Even larger numbers have been willing to preside over efforts of inter-state organizations to preserve the achievements of the members` citizens and, where possible, add to their accomplishments.
But not all among those that have been willing to play such a role have been chosen by their fellow members. In this regard, as in others, Qatar is unique.
Among developing and more established countries these days, the number of exceptional path-breaking and risk-taking heads of state and commanders-in-chief is not exactly in surplus.
Few leaders of any developing countries in recent years have taken on burdens of international responsibility equivalent to those which Qatar has assumed. One would be hard pressed to even name other countries that have done so in regional circumstances as fraught with danger and uncertainty as the crises that Qataris and the citizens of their fellow GCC member-states have confronted.
When Qatar rolled out the welcome mat once again this week, issues of ponderous significance hover the Arabian Peninsula and shadow the Gulf countries` future unresolved.
This fact alone lends considerable significance to an event whose proceedings will be examined and evaluated by many.
Given all that has happened in the immediate region since last year`s conference, the Qataris and their conference co-sponsors could hardly have devised a more timely challenge for the featured presenters and commentators.
The presenters and other invitees have accepted a two-fold mission. They are expected to address not only issues related to trade, investment, and economic growth on one hand and democratic principles and processes on the other. They are also being tasked, wherever they deem it relevant, to demonstrate the interconnectivity among these and other factors and forces.
The first major objective will be to illustrate how these phenomena are applicable and in many ways directly linked to the burgeoning quest for socio-economic modernization and development. The second goal will be to indicate how these phenomena can connect within in political systems to advance freedom simultaneously with the march of human progress through representative governance.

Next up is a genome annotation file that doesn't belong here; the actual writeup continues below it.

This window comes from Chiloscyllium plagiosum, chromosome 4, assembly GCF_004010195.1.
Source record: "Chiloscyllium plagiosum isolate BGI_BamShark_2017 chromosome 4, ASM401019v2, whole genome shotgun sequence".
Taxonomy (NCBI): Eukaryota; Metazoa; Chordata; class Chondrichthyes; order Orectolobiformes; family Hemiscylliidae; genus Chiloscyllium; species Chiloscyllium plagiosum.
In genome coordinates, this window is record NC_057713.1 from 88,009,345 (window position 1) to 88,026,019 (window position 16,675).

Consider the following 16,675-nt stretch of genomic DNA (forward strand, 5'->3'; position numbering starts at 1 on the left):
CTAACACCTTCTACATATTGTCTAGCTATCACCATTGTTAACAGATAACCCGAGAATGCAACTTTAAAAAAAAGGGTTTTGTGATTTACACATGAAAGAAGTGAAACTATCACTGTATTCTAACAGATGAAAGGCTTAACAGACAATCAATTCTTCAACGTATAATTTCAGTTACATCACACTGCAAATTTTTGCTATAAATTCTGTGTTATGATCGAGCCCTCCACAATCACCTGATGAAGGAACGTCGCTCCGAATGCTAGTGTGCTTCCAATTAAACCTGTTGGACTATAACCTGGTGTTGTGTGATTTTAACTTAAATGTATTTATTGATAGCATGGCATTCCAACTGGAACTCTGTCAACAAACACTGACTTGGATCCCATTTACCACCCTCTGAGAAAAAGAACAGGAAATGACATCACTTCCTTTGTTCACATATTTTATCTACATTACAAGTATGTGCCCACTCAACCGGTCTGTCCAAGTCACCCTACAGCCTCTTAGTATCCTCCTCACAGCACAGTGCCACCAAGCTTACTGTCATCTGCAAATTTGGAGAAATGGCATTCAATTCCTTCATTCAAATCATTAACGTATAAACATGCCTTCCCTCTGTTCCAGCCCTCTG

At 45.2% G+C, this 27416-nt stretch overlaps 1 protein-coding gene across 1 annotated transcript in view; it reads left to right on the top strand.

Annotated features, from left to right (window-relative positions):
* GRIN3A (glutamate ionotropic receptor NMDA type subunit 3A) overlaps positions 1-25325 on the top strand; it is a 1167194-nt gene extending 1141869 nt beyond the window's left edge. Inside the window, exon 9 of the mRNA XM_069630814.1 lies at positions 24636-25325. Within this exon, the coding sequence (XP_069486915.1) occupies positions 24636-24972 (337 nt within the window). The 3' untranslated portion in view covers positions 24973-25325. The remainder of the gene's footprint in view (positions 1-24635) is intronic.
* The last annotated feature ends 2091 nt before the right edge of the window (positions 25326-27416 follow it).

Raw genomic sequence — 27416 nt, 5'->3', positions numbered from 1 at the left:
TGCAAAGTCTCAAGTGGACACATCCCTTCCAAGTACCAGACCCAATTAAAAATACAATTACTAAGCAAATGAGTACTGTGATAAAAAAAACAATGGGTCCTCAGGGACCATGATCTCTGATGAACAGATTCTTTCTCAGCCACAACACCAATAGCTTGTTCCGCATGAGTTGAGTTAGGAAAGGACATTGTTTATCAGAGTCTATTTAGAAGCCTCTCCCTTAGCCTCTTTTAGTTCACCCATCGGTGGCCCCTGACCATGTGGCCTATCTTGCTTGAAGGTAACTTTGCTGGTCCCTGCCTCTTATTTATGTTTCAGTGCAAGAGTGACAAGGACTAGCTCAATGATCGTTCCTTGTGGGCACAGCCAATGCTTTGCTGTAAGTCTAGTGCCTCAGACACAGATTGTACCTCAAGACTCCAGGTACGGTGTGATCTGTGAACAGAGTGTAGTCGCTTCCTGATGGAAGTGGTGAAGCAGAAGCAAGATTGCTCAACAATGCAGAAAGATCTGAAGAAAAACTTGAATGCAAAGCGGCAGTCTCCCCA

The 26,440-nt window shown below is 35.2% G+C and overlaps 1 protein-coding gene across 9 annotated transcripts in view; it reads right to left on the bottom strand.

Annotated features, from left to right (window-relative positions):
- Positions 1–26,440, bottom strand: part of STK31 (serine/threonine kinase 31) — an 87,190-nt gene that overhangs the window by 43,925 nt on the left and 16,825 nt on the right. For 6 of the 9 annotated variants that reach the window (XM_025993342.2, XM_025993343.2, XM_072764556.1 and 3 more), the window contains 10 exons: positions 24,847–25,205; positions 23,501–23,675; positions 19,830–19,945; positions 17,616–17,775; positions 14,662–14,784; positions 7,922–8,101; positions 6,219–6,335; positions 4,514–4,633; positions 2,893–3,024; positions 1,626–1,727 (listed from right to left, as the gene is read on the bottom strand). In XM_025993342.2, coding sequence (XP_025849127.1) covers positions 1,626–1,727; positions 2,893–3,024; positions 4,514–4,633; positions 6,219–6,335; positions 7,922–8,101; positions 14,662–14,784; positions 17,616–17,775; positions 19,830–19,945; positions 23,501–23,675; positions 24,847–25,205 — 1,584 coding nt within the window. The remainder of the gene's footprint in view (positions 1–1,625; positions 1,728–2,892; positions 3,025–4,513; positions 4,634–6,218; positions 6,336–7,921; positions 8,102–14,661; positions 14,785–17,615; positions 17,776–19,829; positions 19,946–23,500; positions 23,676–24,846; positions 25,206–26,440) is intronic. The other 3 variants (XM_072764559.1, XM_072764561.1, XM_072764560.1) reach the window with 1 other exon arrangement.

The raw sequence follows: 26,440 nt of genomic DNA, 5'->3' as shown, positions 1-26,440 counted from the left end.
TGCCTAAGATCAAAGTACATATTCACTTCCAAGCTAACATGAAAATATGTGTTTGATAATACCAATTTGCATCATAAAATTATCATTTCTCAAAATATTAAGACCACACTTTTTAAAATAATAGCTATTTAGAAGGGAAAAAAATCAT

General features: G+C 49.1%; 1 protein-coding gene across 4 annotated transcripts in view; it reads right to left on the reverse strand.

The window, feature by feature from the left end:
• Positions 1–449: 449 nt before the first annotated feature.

Considered by the host, co-sponsors, and participants alike to be a work in progress, Qatar`s International Conference on Free Trade and Democracy steadily increases international knowledge about the dynamics and prospects of an abiding quest of the modern era.
Dr. John Duke Anthony is President and CEO of the National Council on U.S.-Arab Relations. In addition to founding and heading the National Council since its inception in 1983, he has been a consultant to the U.S. Departments of Defense and State for more than three decades. The author of four books and more than 200 articles, essays, and chapters in other published works on the Arab countries, the Middle East, and the Islamic world, he has testified before Congressional committees and appeared on most mainstream American, British, and Arab television networks. This article was first published in The Pearl, the newsletter of the Embassy of Qatar.